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On May 18, 1981, the New York Native published a report on “an exotic new disease” that became the first ever news story on human immunodeficiency virus (HIV) and the spread of acquired immunodeficiency syndrome (AIDS). A few weeks later, the Centers for Disease Control and Prevention published a report in the Mortality and Morbidity Weekly Report describing the same deadly disease affecting otherwise healthy young men in Los Angeles. This is commonly known as the outset of the HIV Epidemic. In the 42 years since the start of this epidemic, community leaders, health care professionals and organizations have banded together to dispel the stigma around HIV, advocate for testing and improve the quality of life of those afflicted.
Now, on HIV Vaccine Awareness Day, it’s the perfect time for nurse practitioners (NPs) to reflect on their role in ending this epidemic. As stated by NPs Karen S. Moore, DNP, ANPBC, FNP-C, FAANP, FAAN, and Courtney J. Pitts, DNP, MPH, FNP-BC, FAANP, for the Journal for Nurse Practitioners (JNP), “NPs across all practice settings must be well versed in the medication regimens for prevention of the transmission of HIV, as well as treatment of existing HIV infection and common opportunistic infections experienced by people living with HIV.”
Since 1981, more than 700,000 people have died from HIV in the United States. Though HIV incidence has declined in recent years, approximately 30,635 people received an HIV diagnosis in 2020. What's more, about 13% of the 1.2 million Americans with HIV are unaware they have the disease and need to be tested. Though these statistics paint a grim picture of this epidemic’s reach, advancements in antiretroviral therapy and proven models of effective HIV care have enabled those currently living with HIV to live long and healthy lives without fear of transmitting the virus to others.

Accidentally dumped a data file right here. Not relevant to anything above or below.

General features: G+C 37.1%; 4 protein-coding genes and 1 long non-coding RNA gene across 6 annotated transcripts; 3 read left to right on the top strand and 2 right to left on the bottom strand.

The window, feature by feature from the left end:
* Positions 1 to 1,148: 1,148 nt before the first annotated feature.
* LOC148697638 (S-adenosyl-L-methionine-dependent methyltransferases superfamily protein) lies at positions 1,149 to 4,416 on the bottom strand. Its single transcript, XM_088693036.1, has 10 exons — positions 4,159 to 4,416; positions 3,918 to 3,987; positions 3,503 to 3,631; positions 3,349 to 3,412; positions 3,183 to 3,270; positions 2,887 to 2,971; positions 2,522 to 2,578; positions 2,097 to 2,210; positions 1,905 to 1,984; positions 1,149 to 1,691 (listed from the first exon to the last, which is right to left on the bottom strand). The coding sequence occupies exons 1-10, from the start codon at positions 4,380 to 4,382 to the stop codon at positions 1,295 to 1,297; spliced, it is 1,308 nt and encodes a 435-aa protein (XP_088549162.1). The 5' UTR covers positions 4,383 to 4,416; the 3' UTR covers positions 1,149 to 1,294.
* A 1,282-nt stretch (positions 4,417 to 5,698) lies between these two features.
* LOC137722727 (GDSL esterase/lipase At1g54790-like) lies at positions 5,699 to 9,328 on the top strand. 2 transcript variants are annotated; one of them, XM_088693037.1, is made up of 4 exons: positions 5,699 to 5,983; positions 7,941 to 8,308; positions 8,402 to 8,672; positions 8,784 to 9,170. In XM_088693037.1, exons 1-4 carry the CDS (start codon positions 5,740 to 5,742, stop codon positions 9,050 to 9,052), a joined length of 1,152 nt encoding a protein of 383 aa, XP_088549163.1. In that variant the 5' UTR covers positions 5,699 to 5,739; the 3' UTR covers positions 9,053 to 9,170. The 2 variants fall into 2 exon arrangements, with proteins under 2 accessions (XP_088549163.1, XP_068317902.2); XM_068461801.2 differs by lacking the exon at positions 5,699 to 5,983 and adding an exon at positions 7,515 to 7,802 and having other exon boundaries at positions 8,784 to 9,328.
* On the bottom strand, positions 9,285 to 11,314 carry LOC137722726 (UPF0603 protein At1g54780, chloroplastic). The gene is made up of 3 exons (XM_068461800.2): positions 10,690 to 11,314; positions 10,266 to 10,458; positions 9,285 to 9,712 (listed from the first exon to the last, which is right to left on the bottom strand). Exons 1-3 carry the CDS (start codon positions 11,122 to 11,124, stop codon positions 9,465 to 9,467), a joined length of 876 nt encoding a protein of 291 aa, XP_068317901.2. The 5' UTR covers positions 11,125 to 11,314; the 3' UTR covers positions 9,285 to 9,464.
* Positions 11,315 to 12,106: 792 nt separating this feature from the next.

“During these past four decades, HIV has gone from a quickly debilitating and lethal disease to a chronic manageable condition,” write Moore and Pitts. Scientists across the globe have made great strides in research, developing new prevention modalities and effective treatments while continuing work towards a safe and effective HIV vaccine. It is with these advances in treatment and prevention in mind that the U.S Department of Health and Human Services launched the Ending the HIV Epidemic in the U.S. (EHE) initiative.
Announced in 2019, the EHE initiative aims to utilize the advances in HIV prevention, diagnosis and treatment to reduce the number of new HIV infections in the U.S by 75% in 2025, and by at least 90% by 2030. While this may seem like a tall order, Julee B. Waldrop, DNP, FNP-BC, FAANP, FAAN, believes the time is right. In an editorial for JNP, Waldrop states: “It is the right time to make this push, because we have the tools to make it happen. We have antiretroviral therapy that can prevent transmission. We have demonstrated models of HIV care and prevention that work. We have pre-exposure prophylaxis that can decrease the risk of acquiring HIV up to 97% in high-risk individuals. We have syringe services programs that can prevent harm (e.g., overdose deaths and infectious disease) and serve as entry points to treatment. We have the surveillance capabilities to identify outbreaks and respond promptly to mitigate new transmissions.”
Waldrop adds that, “NPs can contribute towards EHE by incorporating screening, prevention and treatment consistently in their practices, collaborating to provide data and evaluation of programs and models of care that work and lobbying regulators to remove barriers to full scope of practice for NPs.” This aligns with the four key strategies of the EHE: Diagnose, Treat, Prevent and Respond. Consider the following resources and tools from the American Association of Nurse Practitioners® (AANP) on your journey to help bring an end to this epidemic:
Prevention and treatment methods for HIV and other infectious diseases are continually evolving as new diseases emerge and innovations are made to reduce disease transmission. If you’re interested in effective strategies for disease containment; pandemic risk, impact and mitigation; or innovations in treatment-resistant coinfections, the Infectious Disease and HIV AANP Community is a great fit for you!
Designed to support discussion, document sharing, collaboration and networking, each of the 28 AANP Communities maintains a dedicated online forum where you can instantly connect with like-minded NP colleagues and share information.